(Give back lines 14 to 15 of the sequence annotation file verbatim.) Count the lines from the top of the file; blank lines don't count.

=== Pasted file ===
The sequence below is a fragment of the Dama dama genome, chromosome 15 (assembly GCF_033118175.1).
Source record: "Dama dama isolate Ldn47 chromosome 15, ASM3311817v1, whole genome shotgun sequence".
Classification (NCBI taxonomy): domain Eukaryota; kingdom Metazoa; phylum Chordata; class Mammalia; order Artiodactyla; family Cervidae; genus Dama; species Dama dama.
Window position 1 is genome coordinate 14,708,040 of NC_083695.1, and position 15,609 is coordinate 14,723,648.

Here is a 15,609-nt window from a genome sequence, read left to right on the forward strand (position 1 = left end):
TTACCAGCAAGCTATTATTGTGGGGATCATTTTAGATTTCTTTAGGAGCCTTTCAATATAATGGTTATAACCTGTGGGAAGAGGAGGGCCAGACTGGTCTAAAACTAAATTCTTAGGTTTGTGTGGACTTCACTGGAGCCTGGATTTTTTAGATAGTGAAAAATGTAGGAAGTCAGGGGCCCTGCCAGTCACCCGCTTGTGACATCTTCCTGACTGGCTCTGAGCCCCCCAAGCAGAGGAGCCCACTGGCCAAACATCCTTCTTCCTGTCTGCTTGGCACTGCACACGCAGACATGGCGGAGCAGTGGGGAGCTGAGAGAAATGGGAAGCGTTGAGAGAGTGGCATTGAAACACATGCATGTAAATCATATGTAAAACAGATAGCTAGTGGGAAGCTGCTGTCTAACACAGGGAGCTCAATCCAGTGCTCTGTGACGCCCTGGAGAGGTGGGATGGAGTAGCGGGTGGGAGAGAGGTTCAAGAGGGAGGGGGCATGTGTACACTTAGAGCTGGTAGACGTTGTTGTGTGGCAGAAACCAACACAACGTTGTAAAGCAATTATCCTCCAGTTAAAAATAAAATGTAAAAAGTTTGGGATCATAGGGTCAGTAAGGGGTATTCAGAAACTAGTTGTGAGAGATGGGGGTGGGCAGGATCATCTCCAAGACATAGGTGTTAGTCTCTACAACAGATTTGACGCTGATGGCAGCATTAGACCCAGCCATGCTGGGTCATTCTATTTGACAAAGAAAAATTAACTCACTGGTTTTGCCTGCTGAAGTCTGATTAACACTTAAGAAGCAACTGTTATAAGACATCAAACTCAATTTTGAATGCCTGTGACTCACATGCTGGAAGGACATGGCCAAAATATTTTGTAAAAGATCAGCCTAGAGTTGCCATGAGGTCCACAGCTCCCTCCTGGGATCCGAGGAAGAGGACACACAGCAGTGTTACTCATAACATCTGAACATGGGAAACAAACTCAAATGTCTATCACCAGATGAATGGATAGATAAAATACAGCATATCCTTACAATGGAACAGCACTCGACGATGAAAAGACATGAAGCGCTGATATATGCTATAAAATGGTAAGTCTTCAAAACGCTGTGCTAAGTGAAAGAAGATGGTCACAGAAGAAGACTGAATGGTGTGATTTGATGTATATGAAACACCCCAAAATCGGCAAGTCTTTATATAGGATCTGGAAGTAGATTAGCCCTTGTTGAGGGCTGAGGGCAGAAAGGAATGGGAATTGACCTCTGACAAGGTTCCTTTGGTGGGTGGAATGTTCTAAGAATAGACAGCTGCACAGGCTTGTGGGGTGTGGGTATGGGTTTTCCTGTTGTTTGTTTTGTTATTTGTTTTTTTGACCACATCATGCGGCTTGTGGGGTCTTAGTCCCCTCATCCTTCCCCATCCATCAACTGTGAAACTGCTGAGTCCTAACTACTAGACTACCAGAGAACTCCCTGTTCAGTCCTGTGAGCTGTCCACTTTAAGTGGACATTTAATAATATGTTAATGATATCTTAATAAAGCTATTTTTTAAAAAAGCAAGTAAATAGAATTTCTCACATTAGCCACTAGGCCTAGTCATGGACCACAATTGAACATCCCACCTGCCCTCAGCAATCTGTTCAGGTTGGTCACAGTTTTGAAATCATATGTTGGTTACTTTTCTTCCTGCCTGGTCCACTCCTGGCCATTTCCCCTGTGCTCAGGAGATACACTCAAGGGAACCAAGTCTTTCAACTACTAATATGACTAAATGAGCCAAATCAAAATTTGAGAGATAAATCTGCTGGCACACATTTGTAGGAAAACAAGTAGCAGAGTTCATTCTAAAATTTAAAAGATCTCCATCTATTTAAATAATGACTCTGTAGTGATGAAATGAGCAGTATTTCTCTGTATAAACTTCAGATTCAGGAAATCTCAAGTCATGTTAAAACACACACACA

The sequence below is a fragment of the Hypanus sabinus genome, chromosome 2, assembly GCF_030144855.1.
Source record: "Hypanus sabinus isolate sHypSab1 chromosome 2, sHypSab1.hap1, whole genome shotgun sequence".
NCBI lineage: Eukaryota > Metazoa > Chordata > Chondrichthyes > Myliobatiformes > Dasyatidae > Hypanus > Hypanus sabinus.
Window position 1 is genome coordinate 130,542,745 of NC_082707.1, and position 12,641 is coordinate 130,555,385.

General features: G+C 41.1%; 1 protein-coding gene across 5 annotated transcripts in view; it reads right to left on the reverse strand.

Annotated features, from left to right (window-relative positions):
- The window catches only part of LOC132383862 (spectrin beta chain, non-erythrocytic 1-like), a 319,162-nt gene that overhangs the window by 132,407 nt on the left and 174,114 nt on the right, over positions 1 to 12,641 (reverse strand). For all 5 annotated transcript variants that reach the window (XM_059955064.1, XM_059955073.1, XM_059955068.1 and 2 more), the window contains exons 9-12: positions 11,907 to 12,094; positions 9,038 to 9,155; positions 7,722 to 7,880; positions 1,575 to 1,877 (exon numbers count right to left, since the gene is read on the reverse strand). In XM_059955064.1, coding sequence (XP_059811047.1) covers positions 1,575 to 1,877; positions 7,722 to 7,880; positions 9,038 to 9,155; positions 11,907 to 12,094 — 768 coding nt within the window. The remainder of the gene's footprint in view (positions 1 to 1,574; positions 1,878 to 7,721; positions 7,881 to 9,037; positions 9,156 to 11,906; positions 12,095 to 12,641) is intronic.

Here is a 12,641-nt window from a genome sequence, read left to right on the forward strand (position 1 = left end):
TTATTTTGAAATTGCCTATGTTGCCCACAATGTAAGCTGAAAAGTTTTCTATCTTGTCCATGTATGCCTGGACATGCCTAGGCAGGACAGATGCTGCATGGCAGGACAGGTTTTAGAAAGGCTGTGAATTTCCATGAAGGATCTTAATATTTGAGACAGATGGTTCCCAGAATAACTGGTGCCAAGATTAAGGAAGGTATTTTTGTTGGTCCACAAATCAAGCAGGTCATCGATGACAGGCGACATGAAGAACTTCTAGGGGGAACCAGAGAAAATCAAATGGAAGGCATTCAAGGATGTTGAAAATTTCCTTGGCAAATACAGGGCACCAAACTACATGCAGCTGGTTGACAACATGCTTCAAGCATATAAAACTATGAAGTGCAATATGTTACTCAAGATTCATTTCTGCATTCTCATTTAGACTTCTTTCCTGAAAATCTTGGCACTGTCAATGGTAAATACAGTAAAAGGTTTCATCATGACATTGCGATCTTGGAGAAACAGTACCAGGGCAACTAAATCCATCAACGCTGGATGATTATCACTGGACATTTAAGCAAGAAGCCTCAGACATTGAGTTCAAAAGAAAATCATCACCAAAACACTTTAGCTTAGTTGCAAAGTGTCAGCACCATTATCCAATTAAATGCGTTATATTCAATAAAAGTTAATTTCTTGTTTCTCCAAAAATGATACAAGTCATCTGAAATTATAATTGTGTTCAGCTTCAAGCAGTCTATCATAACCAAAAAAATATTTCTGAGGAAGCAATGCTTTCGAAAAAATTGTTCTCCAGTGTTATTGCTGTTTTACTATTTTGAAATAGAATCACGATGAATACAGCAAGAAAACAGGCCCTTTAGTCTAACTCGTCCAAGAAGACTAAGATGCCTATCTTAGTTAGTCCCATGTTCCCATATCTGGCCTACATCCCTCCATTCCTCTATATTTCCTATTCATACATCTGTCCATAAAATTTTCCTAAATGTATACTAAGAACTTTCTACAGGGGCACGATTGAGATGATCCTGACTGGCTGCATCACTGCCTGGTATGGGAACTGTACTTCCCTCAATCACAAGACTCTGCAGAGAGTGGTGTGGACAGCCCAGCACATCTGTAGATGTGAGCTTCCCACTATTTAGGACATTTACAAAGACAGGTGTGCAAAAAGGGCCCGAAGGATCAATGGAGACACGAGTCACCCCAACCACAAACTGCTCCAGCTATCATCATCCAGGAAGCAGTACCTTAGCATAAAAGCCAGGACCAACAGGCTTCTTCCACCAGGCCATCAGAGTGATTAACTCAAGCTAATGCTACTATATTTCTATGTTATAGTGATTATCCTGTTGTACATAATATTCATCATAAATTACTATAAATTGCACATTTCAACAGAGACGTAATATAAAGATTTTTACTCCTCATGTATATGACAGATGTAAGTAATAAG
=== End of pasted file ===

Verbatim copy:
Here is a 12,641-nt window from a genome sequence, read left to right on the forward strand (position 1 = left end):
TTATTTTGAAATTGCCTATGTTGCCCACAATGTAAGCTGAAAAGTTTTCTATCTTGTCCATGTATGCCTGGACATGCCTAGGCAGGACAGATGCTGCATGGCAGGACAGGTTTTAGAAAGGCTGTGAATTTCCATGAAGGATCTTAATATTTGAGACAGATGGTTCCCAGAATAACTGGTGCCAAGATTAAGGAAGGTATTTTTGTTGGTCCACAAATCAAGCAGGTCATCGATGACAGGCGACATGAAGAACTTCTAGGGGGAACCAGAGAAAATCAAATGGAAGGCATTCAAGGATGTTGAAAATTTCCTTGGCAAATACAGGGCACCAAACTACATGCAGCTGGTTGACAACATGCTTCAAGCATATAAAACTATGAAGTGCAATATGTTACTCAAGATTCATTTCTGCATTCTCATTTAGACTTCTTTCCTGAAAATCTTGGCACTGTCAATGGTAAATACAGTAAAAGGTTTCATCATGACATTGCGATCTTGGAGAAACAGTACCAGGGCAACTAAATCCATCAACGCTGGATGATTATCACTGGACATTTAAGCAAGAAGCCTCAGACATTGAGTTCAAAAGAAAATCATCACCAAAACACTTTAGCTTAGTTGCAAAGTGTCAGCACCATTATCCAATTAAATGCGTTATATTCAATAAAAGTTAATTTCTTGTTTCTCCAAAAATGATACAAGTCATCTGAAATTATAATTGTGTTCAGCTTCAAGCAGTCTATCATAACCAAAAAAATATTTCTGAGGAAGCAATGCTTTCGAAAAAATTGTTCTCCAGTGTTATTGCTGTTTTACTATTTTGAAATAGAATCACGATGAATACAGCAAGAAAACAGGCCCTTTAGTCTAACTCGTCCAAGAAGACTAAGATGCCTATCTTAGTTAGTCCCATGTTCCCATATCTGGCCTACATCCCTCCATTCCTCTATATTTCCTATTCATACATCTGTCCATAAAATTTTCCTAAATGTATACTAAGAACTTTCTACAGGGGCACGATTGAGATGATCCTGACTGGCTGCATCACTGCCTGGTATGGGAACTGTACTTCCCTCAATCACAAGACTCTGCAGAGAGTGGTGTGGACAGCCCAGCACATCTGTAGATGTGAGCTTCCCACTATTTAGGACATTTACAAAGACAGGTGTGCAAAAAGGGCCCGAAGGATCAATGGAGACACGAGTCACCCCAACCACAAACTGCTCCAGCTATCATCATCCAGGAAGCAGTACCTTAGCATAAAAGCCAGGACCAACAGGCTTCTTCCACCAGGCCATCAGAGTGATTAACTCAAGCTAATGCTACTATATTTCTATGTTATAGTGATTATCCTGTTGTACATAATATTCATCATAAATTACTATAAATTGCACATTTCAACAGAGACGTAATATAAAGATTTTTACTCCTCATGTATATGACAGATGTAAGTAATAAG